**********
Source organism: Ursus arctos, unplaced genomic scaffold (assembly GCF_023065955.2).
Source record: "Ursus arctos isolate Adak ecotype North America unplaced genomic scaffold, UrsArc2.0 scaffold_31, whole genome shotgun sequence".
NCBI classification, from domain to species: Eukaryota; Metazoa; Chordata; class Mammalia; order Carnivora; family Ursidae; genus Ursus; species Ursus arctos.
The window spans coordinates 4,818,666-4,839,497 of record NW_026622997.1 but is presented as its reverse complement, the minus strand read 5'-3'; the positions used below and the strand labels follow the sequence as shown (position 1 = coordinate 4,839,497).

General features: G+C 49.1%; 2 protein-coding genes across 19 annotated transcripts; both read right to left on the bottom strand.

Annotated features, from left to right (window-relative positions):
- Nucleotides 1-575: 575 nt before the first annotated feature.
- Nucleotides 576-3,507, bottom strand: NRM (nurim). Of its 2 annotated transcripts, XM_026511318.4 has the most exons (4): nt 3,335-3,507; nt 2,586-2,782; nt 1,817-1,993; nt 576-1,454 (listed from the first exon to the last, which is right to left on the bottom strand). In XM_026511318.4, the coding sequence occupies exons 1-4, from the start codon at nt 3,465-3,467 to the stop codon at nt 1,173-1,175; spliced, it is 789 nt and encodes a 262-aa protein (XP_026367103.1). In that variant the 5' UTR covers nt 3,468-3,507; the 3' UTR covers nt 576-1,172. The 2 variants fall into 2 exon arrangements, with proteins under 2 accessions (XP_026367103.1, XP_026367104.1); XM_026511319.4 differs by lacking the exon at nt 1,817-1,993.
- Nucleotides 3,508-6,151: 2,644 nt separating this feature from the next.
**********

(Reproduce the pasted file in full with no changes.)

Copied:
Source organism: Ursus arctos, unplaced genomic scaffold (assembly GCF_023065955.2).
Source record: "Ursus arctos isolate Adak ecotype North America unplaced genomic scaffold, UrsArc2.0 scaffold_31, whole genome shotgun sequence".
NCBI classification, from domain to species: Eukaryota; Metazoa; Chordata; class Mammalia; order Carnivora; family Ursidae; genus Ursus; species Ursus arctos.
The window spans coordinates 4,818,666-4,839,497 of record NW_026622997.1 but is presented as its reverse complement, the minus strand read 5'-3'; the positions used below and the strand labels follow the sequence as shown (position 1 = coordinate 4,839,497).

General features: G+C 49.1%; 2 protein-coding genes across 19 annotated transcripts; both read right to left on the bottom strand.

Annotated features, from left to right (window-relative positions):
- Nucleotides 1-575: 575 nt before the first annotated feature.
- Nucleotides 576-3,507, bottom strand: NRM (nurim). Of its 2 annotated transcripts, XM_026511318.4 has the most exons (4): nt 3,335-3,507; nt 2,586-2,782; nt 1,817-1,993; nt 576-1,454 (listed from the first exon to the last, which is right to left on the bottom strand). In XM_026511318.4, the coding sequence occupies exons 1-4, from the start codon at nt 3,465-3,467 to the stop codon at nt 1,173-1,175; spliced, it is 789 nt and encodes a 262-aa protein (XP_026367103.1). In that variant the 5' UTR covers nt 3,468-3,507; the 3' UTR covers nt 576-1,172. The 2 variants fall into 2 exon arrangements, with proteins under 2 accessions (XP_026367103.1, XP_026367104.1); XM_026511319.4 differs by lacking the exon at nt 1,817-1,993.
- Nucleotides 3,508-6,151: 2,644 nt separating this feature from the next.